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Project Evaluation

EconSearch uses cost benefit analysis and other standard analytical techniques in the assessment of investment proposals in the natural resource industries. Depending on data and project objectives, project evaluation is typically undertaken using either:

  • Cost Benefit Analysis
  • Multi-Criteria Analysis.

Cost Benefit Analysis

Cost benefit analysis (CBA) is a method for organising information to aid decision makers in the allocation of scarce capital. The technique provides a quantitative comparison of alternative options.

Investments in infrastructure (water, roads, ports) research and development (rural industries, cooperative research centres) and natural resource management (weed control, natural resource utilisation) are examples of the types of investments EconSearch has analysed for public and private sector clients. These types of investments are critical to economic development, particularly in regional and rural locations.

There are two main perspectives from which this analysis and evaluation may be undertaken:

  • An economic perspective, in which the focus is on the overall impact on the material well-being of the society as a whole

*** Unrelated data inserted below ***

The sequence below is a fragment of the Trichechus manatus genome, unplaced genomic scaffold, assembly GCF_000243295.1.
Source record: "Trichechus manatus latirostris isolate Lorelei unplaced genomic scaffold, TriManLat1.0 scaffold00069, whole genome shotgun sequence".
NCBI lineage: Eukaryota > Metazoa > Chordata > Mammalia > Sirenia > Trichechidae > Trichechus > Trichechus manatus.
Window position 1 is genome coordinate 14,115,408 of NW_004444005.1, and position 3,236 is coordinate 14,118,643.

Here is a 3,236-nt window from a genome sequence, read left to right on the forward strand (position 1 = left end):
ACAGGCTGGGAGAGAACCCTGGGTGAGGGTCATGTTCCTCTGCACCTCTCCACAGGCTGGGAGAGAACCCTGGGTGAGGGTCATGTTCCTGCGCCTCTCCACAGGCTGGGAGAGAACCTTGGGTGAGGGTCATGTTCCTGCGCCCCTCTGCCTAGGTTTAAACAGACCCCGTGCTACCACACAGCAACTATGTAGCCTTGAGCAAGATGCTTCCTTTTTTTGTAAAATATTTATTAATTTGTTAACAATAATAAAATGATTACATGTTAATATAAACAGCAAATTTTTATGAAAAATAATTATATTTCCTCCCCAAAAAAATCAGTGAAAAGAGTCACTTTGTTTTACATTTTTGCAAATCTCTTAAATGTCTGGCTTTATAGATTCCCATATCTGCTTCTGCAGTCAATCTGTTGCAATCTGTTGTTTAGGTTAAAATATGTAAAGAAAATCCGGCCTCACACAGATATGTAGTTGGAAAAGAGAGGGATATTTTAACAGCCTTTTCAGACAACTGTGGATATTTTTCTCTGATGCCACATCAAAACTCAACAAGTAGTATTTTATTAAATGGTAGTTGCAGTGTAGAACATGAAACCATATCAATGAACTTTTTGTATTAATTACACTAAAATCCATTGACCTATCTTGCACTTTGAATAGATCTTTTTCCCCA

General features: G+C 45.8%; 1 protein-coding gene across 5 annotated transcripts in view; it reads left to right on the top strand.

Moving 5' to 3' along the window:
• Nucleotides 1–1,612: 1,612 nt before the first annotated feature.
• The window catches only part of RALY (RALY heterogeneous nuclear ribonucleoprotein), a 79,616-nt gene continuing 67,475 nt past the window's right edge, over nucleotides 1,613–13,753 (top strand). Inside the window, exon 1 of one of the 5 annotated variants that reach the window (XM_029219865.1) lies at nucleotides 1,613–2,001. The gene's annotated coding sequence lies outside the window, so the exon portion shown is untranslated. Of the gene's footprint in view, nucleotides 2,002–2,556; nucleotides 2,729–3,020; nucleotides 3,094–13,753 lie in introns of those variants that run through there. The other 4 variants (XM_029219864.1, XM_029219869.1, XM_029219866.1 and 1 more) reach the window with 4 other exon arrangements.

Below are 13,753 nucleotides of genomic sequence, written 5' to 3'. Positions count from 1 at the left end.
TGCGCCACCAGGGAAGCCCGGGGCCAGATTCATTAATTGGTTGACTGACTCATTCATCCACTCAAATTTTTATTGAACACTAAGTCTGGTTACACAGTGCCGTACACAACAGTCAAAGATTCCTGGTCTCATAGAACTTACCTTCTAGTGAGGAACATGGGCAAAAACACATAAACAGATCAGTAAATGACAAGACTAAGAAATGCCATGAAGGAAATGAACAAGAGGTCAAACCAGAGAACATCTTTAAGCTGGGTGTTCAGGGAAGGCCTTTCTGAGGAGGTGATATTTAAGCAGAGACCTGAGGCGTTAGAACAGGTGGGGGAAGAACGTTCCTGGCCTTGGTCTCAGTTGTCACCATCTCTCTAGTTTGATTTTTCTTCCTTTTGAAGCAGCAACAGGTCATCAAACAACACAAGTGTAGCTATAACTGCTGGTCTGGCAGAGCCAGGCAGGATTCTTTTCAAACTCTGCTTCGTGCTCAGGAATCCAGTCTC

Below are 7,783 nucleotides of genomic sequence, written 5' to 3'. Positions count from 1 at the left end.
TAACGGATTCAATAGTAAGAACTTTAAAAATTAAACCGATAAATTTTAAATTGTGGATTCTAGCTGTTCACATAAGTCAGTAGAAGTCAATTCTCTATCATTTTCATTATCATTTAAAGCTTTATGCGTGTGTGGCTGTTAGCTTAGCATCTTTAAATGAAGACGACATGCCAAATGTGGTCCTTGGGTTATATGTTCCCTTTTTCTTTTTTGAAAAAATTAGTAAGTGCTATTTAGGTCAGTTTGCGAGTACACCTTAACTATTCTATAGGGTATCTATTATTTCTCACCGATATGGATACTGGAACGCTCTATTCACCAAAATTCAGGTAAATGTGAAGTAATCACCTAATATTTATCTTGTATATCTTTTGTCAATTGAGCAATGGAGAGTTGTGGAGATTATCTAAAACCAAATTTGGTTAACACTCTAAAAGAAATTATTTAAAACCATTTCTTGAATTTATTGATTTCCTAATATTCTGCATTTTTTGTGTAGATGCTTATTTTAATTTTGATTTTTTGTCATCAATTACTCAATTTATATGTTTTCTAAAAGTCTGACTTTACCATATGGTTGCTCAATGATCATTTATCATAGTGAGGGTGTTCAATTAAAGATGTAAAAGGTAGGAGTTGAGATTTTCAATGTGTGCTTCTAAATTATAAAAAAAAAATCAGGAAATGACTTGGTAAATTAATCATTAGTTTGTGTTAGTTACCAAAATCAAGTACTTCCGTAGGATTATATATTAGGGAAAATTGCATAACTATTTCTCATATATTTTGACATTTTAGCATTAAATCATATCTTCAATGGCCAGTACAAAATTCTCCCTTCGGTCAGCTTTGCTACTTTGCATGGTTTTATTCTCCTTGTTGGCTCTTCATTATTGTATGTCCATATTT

• A financial perspective, in which the focus is on the monetary return to the proponent of the project.

Although there is considerable common ground in the techniques that are applied in undertaking these two forms of analysis, they are distinctly different.

It is also important to distinguish between economic evaluation and economic impact analysis.

Economic evaluation is normative: it is designed to assess whether or not a project will, on balance, improve economic welfare.

Economic impact analysis is descriptive: it is intended to describe the effect that a project will have on certain measures of economic activity, but provides no direct guidance on whether or not a project is worthwhile.

Multi-Criteria Analysis

It is impossible to try to reduce all values in society to a monetary value. In some cases, where there is no market to reveal a monetary value, available techniques of valuation, such as stated and revealed preference methods (contingent valuation, travel cost method, choice modelling, etc.), are expensive to implement and often provide unreliable value estimates.

An alternative approach to that of monetary valuation of all benefits and costs is the method of multi-criteria analysis. Multi-criteria analysis (MCA) is a structured framework for investigating, analysing and resolving decision problems constrained by multiple objectives and criteria (Nijkamp et al.1990, Voogd 1983). It is seen by many as an alternative to CBA primarily because it does not require all impacts to be expressed in monetary units.

In its most basic form, a multi-criteria analysis (MCA) model is comprised of a set of evaluative criteria, a set of weights indicating the importance of those criteria, a set of alternatives (scenarios or alternative projects), and a set of performance measures indicating the performance of each alternative against each criterion. This method of analysis is aimed at supporting decision makers when faced with making numerous and conflicting evaluations.

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